CLEVELAND — Cleveland's downtown boom is evidence of economic success in the city, but it's also showing that the benefits of that boom aren't always spread equally across Northeast Ohio.
"Even just in my two years here, I've seen downtown become the 'it spot," said Parrish Purnell.
The former college basketball player moved to Cleveland after playing professionally in Europe. As the rent rises downtown, Purnell says it's becoming clear young professionals like him are being left behind.
"Who can afford $1,500 to $2,000 a month in rent when you are paying off your student loans and you don't have a job that is paying you $70,000 a year," said Purnell.
Purnell works downtown but lives with his in-laws in a nearby suburb to save money.
"Living at a home downtown, or even upscale living, it's just not attainable," said Purnell.
So while Northeast Ohio prepares for the next two years, Cecil Lipscomb at the United Black Fund says it's important to understand the positives with the negatives. His office is right across the street from The Lumen at Playhouse Square, one of the luxury apartment projects Purnell says people like him can't afford.
"We're proud of [development] for the whole region, right? But there is a feeling that in come cases, that's another community's project," said Lipscomb.
Another community with more money for higher rent that drives working-class people out of the downtown, creating a community that has neighborhoods that are geographically close but, economically, worlds apart.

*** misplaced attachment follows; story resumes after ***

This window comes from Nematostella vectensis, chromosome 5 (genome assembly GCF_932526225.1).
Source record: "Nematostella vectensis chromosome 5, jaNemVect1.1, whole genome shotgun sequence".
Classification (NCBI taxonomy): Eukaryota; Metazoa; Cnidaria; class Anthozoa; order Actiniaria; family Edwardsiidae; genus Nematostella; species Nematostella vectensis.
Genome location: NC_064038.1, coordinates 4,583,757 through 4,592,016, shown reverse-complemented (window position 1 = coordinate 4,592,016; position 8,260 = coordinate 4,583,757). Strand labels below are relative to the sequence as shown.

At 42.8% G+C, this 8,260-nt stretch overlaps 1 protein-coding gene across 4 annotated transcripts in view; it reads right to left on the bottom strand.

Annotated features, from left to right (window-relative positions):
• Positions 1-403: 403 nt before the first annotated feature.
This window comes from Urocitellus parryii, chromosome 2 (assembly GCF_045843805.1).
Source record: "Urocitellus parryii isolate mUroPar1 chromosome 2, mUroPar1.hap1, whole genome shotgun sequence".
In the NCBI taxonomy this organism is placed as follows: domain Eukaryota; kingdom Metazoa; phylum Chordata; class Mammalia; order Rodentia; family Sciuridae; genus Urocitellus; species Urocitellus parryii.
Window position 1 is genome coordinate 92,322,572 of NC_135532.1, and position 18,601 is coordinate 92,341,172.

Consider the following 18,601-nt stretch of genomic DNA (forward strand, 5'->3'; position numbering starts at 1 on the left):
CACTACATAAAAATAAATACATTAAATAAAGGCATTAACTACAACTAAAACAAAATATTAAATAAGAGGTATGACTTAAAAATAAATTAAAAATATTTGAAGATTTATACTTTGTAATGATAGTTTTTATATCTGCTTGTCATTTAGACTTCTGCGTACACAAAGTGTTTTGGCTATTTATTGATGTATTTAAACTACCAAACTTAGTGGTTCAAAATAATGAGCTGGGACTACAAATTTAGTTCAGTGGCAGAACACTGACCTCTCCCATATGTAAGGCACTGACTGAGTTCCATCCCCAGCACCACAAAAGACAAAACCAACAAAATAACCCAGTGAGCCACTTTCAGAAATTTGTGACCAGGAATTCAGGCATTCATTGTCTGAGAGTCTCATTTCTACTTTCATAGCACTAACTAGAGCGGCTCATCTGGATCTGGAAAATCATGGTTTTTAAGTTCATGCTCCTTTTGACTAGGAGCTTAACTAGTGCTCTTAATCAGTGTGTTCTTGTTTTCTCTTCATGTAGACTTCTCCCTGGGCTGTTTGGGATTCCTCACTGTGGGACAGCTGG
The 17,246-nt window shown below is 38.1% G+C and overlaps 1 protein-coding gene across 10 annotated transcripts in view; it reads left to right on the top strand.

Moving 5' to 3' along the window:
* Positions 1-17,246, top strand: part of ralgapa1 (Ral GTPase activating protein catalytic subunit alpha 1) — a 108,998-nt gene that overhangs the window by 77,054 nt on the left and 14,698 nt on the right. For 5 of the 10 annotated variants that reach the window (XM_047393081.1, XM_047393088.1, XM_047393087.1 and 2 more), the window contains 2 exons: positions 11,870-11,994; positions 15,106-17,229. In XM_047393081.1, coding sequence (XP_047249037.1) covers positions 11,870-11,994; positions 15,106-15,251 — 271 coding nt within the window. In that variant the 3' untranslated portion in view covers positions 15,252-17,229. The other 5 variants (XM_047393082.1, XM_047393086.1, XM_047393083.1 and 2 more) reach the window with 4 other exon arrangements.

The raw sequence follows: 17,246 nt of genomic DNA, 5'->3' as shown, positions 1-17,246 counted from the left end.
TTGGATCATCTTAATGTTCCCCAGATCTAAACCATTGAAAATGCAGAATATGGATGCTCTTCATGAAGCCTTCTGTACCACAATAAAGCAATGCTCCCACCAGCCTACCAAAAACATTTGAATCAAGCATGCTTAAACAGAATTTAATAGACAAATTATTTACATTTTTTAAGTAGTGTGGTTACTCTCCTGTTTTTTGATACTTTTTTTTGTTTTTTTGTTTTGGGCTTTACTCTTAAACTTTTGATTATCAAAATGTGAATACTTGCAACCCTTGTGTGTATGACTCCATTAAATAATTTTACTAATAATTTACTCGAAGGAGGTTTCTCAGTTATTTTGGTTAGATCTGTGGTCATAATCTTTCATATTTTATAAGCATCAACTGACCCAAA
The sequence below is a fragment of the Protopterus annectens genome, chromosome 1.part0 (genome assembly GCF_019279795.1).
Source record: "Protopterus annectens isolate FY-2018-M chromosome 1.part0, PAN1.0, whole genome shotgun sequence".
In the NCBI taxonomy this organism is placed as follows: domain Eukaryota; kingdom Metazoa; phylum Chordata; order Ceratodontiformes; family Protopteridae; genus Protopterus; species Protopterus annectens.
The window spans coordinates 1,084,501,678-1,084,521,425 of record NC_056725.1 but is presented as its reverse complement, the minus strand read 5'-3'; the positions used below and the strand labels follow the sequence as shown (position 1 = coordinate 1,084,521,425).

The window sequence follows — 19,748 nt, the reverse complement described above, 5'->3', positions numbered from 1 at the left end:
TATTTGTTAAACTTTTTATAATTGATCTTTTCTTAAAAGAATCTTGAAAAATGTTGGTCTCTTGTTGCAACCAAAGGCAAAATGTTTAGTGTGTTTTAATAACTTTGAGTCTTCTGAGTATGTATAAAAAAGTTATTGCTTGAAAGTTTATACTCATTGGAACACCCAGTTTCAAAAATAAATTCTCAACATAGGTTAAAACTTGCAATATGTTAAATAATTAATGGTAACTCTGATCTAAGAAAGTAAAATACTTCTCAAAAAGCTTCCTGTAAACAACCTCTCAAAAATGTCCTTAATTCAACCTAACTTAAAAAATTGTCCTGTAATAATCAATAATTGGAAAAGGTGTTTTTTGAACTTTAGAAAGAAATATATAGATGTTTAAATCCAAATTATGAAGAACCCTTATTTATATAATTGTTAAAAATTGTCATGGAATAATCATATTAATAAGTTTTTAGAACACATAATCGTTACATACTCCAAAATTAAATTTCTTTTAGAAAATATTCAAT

"It creates these kind of jarring moments of pockets of strength and pockets that really need support and need help," said Kent State Director of Cleveland Urban Design Collaborative Terry Schwarz.
It's especially clear to people like Ariane Kirkpatrick who started The AKA Team construction company, which has worked on luxury apartments on the East 9th Street pier.
"We need to take the model that we've been successful with downtown Cleveland and take them to the Fairfax area, take them to the St. Clair area," said Kirkpatrick.
Much of that success has been balanced on incentives to develop in parts of the city that otherwise wouldn't make financial sense for developers.
Affordable apartment projects like the soon-to-be-opened Prospect Yard are rare.
Rent for all 42 units is expected to be between $330 and $1,300 per month and most of the units are already rented out ahead of it's anticipated December opening.
"We're not at the point where anything is a done deal," said Schwarz.
Many layers of tax credits are necessary for essentially every project downtown. Opportunity Zones outside the downtown area give incentives for development in low-income areas like Glenville, Collinwood, and Kinsman.
Cleveland NAACP President Danielle Sydnor says while those places now at least have a higher chance of getting new investment, there are still plenty of challenges when large amounts of investment can suddenly come into an area that needs help.
"The concern though is the opportunity zone investors a generally are not coming from the communities and the neighborhoods," said Sydnor.
Sydnor says communities have to make sure that new investments don't end up kicking out people who have lived there for generations.
See News 5 Cleveland's coverage of the discussions around racial equity here.
This story is part of A Better Land, an ongoing series that investigates Northeast Ohio's deep-seated systemic problems. Additionally, it puts a spotlight on the community heroes fighting for positive change in Cleveland and throughout the region. If you have an idea for A Better Land story, tell us here.